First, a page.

Oblivious to his daughter and grandson’s problems, Teddy moves through a world of his own, living in the past and running small cons on women in grocery stores, apparently just to keep a hand in. The CIA is circling him, shark-like, hoping they might find a replacement for Maureen camping on one of the bunk beds Buddy keeps bolting, randomly, to the basement walls of the family home. The skeptic who debunked the Telemachus clan is out there somewhere, and Frankie is energetically operating pyramid schemes, cheating at roulette, and getting in ever deeper as he borrows money from mobsters.

Even Maureen is still in play, sending her husband letters from beyond the grave, and collaborating with Buddy on a project that may redeem the whole family, but at a terrible cost to him.

Gregory has a wry, clear, powerful voice, and his characters leap off the page. They are charismatic enough to hold the attention, yet imbued with the kind of qualities that make them seem like people anyone might meet in their day to day lives. Despite their powers, the Telemachus clan come off like the folks next door. Paranormal abilities haven’t kept them from craving or losing the essentials of human existence: security, respect, connection, and above all affection. The result of all their efforts, somehow, is a book that is unabashedly lovable.

The Spoonbenders plot doesn’t offer a huge number of surprises. Its story unfolds stylishly, and all of its oddball romances thrilled me to my bones, but it wasn’t hard to see the ending coming. Even so, this novel’s resolution left me with a sense of genuine, unalloyed emotional uplift. It is the kind of happy conclusion Hollywood films frequently try to deliver… and unlike so many of those cinematic attempts, this story doesn’t strike a wrong note, or descend into cheese. Gregory has written a story about a family in freefall, one that manages to not only land on its feet, but to find those feet clad in elegant dancing shoes, ready to deliver a spin and final flourish as a prelude to a well-deserved fictional bow.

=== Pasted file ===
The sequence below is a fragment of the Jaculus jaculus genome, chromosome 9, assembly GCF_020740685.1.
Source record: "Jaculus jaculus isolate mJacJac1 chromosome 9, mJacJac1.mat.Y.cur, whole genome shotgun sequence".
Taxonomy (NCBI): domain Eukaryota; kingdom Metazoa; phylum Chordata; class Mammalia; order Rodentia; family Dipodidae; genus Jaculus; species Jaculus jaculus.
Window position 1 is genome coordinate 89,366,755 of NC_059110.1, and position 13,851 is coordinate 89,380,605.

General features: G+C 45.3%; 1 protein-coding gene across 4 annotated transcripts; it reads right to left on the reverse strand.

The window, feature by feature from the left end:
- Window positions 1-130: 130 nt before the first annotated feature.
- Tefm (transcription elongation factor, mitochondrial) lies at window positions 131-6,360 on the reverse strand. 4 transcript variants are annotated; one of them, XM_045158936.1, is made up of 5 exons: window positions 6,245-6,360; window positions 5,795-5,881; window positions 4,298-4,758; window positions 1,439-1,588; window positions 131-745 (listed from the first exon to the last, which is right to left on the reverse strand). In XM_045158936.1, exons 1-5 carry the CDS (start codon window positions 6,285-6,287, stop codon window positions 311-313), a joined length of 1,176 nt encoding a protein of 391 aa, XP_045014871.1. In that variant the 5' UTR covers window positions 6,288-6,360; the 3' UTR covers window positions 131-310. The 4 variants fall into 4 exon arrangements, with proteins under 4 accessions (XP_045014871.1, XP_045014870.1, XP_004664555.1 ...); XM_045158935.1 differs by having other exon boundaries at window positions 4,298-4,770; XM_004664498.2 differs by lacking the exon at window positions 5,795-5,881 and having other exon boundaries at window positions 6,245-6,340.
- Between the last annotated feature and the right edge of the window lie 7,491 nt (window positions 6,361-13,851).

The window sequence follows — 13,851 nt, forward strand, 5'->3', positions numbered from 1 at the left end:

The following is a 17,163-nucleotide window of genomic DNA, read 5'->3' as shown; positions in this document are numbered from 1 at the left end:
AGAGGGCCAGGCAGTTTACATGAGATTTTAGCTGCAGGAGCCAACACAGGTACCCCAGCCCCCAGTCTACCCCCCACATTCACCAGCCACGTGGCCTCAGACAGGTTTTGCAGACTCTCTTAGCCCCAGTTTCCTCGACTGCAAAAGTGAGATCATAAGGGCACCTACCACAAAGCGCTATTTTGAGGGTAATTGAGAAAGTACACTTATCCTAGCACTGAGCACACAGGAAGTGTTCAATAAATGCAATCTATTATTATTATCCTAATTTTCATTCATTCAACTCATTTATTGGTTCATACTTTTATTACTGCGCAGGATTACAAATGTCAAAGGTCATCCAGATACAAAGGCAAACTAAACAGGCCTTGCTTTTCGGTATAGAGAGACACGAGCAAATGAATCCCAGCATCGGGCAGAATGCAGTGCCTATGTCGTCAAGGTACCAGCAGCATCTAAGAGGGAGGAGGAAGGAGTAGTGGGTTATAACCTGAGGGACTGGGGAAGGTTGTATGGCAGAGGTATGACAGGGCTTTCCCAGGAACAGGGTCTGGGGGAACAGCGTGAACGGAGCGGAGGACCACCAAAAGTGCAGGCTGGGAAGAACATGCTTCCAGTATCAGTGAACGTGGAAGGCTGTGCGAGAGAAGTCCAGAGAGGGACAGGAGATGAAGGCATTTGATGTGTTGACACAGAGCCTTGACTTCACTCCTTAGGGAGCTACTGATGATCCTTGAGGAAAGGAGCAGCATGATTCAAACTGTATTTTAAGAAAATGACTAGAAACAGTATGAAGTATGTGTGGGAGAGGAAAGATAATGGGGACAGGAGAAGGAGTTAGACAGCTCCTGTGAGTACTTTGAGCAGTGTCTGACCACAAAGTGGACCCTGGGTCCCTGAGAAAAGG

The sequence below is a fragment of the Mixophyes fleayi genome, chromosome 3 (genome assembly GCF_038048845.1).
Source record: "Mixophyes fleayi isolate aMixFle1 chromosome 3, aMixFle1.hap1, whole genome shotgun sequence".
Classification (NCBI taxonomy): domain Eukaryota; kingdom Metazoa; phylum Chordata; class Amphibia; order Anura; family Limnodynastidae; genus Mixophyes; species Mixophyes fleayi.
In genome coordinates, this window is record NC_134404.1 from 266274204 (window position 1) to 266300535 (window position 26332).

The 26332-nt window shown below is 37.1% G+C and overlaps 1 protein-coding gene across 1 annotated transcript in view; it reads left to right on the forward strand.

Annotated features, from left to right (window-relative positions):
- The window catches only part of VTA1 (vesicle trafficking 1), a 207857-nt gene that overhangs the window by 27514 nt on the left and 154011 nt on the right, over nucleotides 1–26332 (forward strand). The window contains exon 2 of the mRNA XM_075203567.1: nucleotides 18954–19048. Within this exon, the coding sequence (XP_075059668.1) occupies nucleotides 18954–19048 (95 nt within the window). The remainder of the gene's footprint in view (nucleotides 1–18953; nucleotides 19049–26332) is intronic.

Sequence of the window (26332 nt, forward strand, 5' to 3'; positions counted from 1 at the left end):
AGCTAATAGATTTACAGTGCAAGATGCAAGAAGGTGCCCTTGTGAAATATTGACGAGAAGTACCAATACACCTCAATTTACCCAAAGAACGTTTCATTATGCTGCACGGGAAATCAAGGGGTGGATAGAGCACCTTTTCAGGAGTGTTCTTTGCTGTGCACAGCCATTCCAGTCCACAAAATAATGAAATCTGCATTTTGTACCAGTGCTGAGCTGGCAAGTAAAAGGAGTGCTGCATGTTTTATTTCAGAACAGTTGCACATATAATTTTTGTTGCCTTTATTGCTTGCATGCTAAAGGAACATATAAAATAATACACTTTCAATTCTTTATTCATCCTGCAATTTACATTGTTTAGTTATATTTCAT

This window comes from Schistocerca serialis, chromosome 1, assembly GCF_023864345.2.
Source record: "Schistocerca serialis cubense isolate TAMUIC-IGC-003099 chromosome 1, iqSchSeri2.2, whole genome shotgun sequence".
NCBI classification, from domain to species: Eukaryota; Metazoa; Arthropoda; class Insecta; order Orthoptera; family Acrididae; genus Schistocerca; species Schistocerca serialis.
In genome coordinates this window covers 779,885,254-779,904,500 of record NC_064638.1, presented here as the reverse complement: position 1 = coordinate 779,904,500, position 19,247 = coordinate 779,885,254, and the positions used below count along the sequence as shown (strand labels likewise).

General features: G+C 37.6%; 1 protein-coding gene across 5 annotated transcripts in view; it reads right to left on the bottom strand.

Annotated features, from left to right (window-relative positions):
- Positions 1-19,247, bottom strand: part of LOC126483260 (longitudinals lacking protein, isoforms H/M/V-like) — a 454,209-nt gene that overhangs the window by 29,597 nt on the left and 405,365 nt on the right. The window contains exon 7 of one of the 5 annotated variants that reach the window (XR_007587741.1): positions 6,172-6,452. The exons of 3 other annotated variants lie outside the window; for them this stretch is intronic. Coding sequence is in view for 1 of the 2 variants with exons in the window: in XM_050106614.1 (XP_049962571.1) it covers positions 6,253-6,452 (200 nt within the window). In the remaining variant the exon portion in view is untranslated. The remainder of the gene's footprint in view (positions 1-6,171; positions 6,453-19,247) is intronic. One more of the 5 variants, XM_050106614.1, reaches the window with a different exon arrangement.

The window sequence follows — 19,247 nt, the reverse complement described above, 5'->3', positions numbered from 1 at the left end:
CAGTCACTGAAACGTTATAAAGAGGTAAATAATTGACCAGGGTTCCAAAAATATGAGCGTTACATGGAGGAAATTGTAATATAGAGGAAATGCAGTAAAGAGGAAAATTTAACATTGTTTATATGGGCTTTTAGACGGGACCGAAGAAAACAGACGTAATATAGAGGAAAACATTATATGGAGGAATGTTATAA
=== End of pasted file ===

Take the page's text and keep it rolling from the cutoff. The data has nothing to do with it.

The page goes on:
Spoonbenders is available June 26th from Knopf Doubleday.

A.M. Dellamonica‘s newest book is the Prix-Aurora Award nominated The Nature of a Pirate, and you can read the first chapter here! She has a book’s worth of fiction up here on Tor.com, including the time travel horror story “The Color of Paradox.” There’s also, “The Glass Galago,” the third of a series of stories called The Gales. This story and its predecessors, “Among the Silvering Herd,” and “The Ugly Woman of Castello di Putti,” are prequels to this newest novel and its predecessor, Child of a Hidden Sea. If sailing ships, pirates, magic and international intrigue aren’t your thing, though, her ‘baby werewolf has two mommies’ story, “The Cage,” made the Locus Recommended Reading List for 2010. Or check out her sexy novelette, “Wild Things,” a tie-in to the world of her award winning novel Indigo Springs and its sequel, Blue Magic.